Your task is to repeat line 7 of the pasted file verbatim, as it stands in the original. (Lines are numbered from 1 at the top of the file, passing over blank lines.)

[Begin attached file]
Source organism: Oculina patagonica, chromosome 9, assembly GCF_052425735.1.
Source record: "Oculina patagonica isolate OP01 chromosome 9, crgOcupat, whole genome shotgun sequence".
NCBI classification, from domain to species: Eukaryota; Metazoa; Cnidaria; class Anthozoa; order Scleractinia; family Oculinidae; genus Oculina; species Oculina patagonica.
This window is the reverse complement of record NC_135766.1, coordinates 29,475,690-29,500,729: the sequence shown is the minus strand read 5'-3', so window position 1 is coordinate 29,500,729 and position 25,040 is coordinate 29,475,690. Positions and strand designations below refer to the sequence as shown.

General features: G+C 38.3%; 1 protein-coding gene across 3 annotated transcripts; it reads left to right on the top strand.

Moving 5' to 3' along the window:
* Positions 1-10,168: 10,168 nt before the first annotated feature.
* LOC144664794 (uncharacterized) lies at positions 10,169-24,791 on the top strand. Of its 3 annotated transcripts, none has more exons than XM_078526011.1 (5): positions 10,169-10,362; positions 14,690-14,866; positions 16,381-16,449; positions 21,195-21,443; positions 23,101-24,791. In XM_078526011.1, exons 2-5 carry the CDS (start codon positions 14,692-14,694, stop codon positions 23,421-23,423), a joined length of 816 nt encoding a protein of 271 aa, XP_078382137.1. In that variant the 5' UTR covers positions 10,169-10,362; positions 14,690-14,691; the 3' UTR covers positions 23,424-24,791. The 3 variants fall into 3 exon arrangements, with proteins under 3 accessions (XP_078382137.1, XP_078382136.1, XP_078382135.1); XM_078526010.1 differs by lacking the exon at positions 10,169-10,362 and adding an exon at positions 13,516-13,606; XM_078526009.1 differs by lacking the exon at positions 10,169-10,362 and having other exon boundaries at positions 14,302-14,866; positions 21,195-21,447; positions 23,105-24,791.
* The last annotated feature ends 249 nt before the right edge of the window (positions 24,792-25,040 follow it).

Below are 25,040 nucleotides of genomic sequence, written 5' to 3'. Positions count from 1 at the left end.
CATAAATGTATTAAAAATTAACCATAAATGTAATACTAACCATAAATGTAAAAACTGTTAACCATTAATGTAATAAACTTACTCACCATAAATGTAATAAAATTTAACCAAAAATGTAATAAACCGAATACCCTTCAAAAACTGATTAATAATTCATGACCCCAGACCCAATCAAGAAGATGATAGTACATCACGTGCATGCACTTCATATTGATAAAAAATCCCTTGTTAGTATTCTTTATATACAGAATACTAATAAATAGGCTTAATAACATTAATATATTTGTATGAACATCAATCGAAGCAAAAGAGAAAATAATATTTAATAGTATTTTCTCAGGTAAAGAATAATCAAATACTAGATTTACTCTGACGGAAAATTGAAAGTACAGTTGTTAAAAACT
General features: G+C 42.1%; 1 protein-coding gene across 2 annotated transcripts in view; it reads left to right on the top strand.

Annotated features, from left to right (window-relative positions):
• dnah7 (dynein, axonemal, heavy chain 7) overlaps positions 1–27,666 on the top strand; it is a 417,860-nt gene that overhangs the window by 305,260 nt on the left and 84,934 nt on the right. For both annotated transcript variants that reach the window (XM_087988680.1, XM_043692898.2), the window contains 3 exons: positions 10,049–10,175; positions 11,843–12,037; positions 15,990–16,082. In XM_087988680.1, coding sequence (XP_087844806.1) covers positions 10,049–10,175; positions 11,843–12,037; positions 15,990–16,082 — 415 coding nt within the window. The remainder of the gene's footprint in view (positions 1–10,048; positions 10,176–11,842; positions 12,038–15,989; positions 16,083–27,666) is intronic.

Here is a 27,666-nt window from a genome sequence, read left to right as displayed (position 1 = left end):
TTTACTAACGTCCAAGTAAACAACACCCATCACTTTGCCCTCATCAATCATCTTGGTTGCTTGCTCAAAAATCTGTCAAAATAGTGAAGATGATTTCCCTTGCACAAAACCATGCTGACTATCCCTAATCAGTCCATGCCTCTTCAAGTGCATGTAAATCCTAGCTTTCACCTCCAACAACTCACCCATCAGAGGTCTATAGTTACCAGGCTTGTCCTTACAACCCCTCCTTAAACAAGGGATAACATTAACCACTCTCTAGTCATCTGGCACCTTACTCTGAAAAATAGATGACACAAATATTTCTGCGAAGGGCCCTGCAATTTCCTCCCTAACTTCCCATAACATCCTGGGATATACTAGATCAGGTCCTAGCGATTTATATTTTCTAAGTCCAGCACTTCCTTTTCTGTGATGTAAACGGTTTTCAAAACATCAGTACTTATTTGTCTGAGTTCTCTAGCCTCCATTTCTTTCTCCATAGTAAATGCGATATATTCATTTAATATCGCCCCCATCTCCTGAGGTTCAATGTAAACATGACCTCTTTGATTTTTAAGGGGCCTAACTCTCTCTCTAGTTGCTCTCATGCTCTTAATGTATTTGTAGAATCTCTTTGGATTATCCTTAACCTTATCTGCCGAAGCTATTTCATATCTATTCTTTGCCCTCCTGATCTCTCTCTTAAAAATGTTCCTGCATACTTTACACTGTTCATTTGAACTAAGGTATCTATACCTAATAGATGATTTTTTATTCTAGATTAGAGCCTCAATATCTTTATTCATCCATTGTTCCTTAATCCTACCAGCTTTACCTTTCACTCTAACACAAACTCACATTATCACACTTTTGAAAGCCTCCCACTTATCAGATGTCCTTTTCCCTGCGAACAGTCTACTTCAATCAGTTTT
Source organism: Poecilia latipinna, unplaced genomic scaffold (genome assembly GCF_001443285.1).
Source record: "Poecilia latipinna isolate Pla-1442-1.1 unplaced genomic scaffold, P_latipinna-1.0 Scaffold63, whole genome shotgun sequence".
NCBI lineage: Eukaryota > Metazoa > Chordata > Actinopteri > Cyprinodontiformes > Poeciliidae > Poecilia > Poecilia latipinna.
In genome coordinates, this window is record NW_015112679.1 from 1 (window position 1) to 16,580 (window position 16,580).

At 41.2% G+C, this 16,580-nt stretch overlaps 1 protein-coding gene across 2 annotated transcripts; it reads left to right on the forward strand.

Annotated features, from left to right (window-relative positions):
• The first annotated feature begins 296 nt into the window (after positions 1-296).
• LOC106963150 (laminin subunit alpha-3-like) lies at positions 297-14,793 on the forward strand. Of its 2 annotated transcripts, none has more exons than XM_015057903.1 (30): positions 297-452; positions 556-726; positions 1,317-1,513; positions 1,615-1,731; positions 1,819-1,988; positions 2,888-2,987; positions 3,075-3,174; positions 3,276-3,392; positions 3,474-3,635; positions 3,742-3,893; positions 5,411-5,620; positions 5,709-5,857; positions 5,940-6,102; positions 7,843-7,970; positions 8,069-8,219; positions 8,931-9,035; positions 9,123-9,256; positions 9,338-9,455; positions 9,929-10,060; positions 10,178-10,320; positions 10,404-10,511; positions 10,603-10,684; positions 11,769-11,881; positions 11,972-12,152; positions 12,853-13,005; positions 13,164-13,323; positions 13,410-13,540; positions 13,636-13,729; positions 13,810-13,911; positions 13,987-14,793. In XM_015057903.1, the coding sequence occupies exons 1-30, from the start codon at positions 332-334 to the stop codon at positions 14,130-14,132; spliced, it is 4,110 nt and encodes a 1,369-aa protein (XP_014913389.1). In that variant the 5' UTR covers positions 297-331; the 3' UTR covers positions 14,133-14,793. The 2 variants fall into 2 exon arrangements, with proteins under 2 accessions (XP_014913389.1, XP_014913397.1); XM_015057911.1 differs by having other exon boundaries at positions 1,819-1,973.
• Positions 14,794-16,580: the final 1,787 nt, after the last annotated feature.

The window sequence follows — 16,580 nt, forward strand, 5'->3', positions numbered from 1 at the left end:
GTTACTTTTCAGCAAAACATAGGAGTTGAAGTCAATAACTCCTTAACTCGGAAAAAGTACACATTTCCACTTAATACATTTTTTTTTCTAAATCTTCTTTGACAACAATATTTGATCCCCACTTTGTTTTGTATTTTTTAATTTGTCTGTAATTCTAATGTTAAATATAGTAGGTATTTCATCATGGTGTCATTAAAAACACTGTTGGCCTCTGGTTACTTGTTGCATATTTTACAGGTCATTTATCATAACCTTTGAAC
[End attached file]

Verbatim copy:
* Positions 1-10,168: 10,168 nt before the first annotated feature.